My main concern about this paper is its practical performance. As the authors have pointed out, the optimization problem in Line 8 of Algorithm 2 is likely to be NPhard, and some approximation algorithms (e.g. "alternative optimization") must be used in practice. It is not clear to me that when such approximation algorithms are used, whether or not the performance of the proposed algorithm (measured in regret) is still good. Specifically, in Section 6, the authors only report experiment results in two baby examples (both with D=K=2), which are not convincing.
Two minor comments:
1) In this paper, the authors assume that all the resource types have budget 1. It is not clear to me if this "uniform budget assumption" is essential for the results of this paper. Please explain!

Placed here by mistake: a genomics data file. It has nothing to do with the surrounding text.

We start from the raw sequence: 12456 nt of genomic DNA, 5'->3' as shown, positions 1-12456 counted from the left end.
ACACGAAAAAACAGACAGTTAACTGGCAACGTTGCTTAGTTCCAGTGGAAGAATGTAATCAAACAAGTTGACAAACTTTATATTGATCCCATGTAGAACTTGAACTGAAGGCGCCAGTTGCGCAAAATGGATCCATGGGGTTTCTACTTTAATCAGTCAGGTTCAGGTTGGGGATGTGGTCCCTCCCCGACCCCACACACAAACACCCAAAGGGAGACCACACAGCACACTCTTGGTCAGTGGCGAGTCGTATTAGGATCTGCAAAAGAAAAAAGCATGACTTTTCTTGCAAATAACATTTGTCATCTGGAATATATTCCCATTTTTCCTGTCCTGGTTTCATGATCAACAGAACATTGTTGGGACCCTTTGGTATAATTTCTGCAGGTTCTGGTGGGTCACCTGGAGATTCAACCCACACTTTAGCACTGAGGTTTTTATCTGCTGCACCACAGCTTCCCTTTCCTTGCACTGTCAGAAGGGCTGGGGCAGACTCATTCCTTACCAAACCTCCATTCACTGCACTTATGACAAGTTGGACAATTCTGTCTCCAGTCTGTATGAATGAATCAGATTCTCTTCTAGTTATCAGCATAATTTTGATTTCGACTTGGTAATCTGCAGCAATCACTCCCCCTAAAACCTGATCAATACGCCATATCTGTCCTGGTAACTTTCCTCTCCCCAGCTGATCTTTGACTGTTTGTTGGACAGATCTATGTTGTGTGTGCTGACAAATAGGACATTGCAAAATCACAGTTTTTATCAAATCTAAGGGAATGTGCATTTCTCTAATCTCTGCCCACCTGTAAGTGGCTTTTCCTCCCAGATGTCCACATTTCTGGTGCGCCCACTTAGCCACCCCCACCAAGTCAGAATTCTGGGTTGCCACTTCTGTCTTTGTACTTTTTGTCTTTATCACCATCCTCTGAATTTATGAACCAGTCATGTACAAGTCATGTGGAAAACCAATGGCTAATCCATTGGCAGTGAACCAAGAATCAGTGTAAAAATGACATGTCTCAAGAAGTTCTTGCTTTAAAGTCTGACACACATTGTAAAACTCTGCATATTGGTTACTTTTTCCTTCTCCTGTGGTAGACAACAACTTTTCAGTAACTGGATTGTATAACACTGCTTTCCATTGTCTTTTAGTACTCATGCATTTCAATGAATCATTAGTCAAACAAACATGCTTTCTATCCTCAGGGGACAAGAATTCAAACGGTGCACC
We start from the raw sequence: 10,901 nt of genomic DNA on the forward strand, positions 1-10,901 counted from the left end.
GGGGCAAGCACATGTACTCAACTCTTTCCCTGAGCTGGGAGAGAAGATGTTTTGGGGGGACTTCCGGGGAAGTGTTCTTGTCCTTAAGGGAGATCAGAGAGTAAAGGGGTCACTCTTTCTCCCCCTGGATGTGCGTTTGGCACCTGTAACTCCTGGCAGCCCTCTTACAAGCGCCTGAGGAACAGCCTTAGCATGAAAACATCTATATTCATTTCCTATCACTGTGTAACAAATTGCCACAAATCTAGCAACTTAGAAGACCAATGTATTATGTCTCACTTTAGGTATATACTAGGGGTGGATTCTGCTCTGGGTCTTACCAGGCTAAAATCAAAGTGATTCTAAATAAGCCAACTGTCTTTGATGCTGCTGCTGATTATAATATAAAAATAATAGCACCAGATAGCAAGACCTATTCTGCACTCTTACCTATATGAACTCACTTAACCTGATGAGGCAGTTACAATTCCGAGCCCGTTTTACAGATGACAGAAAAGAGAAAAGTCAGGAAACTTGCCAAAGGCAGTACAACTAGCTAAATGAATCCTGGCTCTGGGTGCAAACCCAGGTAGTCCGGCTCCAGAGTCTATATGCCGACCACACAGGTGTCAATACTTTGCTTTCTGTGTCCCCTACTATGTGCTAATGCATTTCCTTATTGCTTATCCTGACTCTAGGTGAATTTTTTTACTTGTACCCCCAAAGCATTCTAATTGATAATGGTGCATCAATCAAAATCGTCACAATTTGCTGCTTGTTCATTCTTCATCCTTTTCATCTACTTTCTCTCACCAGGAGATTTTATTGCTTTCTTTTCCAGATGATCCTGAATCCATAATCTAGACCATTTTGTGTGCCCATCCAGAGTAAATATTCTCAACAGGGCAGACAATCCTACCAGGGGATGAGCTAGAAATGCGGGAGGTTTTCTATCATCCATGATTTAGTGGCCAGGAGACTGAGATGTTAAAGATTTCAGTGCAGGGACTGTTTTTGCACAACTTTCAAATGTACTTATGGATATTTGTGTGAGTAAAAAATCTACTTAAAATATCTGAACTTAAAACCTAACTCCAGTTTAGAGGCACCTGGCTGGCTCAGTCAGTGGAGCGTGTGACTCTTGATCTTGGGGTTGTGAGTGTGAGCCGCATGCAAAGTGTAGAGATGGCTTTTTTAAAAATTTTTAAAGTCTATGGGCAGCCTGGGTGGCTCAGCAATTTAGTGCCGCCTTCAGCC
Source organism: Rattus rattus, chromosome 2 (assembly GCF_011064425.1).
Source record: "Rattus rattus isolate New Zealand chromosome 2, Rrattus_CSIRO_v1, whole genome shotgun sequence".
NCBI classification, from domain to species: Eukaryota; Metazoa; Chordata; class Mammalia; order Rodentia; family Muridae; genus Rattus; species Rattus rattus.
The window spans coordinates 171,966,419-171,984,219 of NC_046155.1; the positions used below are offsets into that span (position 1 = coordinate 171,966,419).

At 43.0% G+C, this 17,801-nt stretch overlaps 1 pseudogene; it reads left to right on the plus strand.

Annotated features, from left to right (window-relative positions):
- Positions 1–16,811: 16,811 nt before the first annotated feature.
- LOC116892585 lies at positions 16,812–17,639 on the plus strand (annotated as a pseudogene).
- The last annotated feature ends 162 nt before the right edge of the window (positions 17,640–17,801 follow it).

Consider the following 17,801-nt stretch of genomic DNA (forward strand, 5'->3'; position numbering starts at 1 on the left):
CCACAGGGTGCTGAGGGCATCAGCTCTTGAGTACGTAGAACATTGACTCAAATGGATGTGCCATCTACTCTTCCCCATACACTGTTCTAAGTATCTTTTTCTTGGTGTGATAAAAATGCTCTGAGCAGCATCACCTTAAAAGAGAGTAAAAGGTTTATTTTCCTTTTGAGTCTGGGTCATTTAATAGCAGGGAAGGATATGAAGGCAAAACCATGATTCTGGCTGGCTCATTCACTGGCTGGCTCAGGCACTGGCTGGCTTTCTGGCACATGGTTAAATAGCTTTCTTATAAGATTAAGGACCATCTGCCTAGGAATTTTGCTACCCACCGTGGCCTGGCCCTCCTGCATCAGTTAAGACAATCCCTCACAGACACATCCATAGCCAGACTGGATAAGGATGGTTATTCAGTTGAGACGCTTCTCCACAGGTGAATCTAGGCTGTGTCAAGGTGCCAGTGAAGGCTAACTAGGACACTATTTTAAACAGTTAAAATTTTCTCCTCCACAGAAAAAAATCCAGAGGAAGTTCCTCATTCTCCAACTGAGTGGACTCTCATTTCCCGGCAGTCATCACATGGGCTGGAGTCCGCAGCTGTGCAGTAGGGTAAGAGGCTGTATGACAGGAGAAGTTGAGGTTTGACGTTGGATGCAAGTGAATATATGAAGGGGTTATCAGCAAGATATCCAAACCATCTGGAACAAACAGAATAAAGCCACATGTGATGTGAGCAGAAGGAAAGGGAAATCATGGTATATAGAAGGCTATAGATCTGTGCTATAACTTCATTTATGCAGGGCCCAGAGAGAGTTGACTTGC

2) In Line 3940, the authors assume that the kth row is associated with the kth task, while in Line 361362, the authors assume that the kth column is associated with the kth task. Please modify the paper to make them consistent.
************************************************************************************************************************* The authors' rebuttal has addressed my minor comments. However, it has not addressed my main concern. So I think 6 is an appropriate score.
Q2: Please summarize your review in 12 sentences
This paper is interesting, wellwritten, and rigorous, and I think it meets the acceptance threshold. However, the experiment results of this paper are not convincing, and it is not clear to me if the proposed algorithm will work well in practice.
Q1:Author
rebuttal: Please respond to any concerns raised in the reviews. There are
no constraints on how you want to argue your case, except for the fact
that your text should be limited to a maximum of 5000 characters. Note
however, that reviewers and area chairs are busy and may not read long
vague rebuttals. It is in your own interest to be concise and to the
point.
===================================== General
response to all
reviewers. =====================================
Thank you to